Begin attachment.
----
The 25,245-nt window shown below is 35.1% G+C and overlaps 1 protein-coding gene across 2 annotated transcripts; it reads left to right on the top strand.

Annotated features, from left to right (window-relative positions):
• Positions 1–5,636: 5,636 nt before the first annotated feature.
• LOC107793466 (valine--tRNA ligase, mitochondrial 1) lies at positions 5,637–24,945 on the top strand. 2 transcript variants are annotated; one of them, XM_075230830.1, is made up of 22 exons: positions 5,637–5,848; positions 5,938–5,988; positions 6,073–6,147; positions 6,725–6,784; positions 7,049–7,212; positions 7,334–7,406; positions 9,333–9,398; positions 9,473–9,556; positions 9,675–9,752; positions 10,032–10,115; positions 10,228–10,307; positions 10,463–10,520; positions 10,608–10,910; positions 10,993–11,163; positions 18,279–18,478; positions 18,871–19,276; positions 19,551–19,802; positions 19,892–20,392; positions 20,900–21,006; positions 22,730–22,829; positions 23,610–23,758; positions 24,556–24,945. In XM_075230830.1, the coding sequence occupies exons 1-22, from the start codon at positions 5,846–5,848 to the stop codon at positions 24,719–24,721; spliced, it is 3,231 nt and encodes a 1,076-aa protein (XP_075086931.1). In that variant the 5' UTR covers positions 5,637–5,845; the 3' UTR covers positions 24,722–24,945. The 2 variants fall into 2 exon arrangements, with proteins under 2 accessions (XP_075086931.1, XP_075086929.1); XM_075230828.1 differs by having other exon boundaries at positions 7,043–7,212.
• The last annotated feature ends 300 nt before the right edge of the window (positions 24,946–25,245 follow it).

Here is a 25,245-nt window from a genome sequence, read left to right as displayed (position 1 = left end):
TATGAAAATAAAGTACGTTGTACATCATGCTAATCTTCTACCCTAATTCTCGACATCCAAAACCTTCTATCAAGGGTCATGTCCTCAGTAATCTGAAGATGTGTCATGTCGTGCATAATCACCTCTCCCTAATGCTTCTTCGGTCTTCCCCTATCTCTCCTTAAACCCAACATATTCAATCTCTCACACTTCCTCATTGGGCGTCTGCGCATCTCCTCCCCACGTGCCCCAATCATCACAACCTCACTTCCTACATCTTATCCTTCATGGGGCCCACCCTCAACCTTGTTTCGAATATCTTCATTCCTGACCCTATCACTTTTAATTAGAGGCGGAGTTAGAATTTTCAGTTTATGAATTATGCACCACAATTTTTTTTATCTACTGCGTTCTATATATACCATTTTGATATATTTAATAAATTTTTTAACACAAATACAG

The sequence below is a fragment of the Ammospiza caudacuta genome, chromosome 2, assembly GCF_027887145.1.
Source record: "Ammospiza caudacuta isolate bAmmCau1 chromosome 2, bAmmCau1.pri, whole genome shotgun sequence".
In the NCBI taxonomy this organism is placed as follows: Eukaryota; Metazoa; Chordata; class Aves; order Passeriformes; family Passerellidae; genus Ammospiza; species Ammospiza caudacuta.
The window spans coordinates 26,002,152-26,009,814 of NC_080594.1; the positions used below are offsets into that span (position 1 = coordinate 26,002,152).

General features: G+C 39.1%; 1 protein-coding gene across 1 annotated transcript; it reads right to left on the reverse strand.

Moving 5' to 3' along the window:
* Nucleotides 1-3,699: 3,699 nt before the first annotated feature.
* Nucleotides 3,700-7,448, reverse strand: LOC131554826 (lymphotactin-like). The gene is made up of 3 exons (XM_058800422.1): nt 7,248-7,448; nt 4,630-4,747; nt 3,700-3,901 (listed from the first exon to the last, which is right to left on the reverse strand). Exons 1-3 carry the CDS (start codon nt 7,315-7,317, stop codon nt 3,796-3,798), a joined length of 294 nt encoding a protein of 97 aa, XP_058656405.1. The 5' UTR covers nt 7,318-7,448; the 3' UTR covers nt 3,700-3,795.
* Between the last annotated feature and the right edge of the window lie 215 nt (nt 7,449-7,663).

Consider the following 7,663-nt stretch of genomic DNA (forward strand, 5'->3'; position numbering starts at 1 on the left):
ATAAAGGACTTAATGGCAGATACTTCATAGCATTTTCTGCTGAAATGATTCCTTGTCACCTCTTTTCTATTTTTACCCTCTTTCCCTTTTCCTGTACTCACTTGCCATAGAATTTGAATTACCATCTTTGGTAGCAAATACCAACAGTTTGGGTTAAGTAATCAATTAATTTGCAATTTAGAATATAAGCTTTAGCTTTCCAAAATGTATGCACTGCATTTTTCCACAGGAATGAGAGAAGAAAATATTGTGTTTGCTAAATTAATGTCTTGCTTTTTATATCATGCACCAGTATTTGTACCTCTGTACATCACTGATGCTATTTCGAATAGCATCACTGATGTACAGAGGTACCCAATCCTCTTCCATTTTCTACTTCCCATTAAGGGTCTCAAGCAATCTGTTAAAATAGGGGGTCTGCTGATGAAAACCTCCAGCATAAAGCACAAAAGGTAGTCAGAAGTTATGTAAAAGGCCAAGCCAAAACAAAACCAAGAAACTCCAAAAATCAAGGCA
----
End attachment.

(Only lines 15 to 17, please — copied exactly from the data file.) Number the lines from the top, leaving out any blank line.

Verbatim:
* Nucleotides 3,700-7,448, reverse strand: LOC131554826 (lymphotactin-like). The gene is made up of 3 exons (XM_058800422.1): nt 7,248-7,448; nt 4,630-4,747; nt 3,700-3,901 (listed from the first exon to the last, which is right to left on the reverse strand). Exons 1-3 carry the CDS (start codon nt 7,315-7,317, stop codon nt 3,796-3,798), a joined length of 294 nt encoding a protein of 97 aa, XP_058656405.1. The 5' UTR covers nt 7,318-7,448; the 3' UTR covers nt 3,700-3,795.
* Between the last annotated feature and the right edge of the window lie 215 nt (nt 7,449-7,663).

Consider the following 7,663-nt stretch of genomic DNA (forward strand, 5'->3'; position numbering starts at 1 on the left):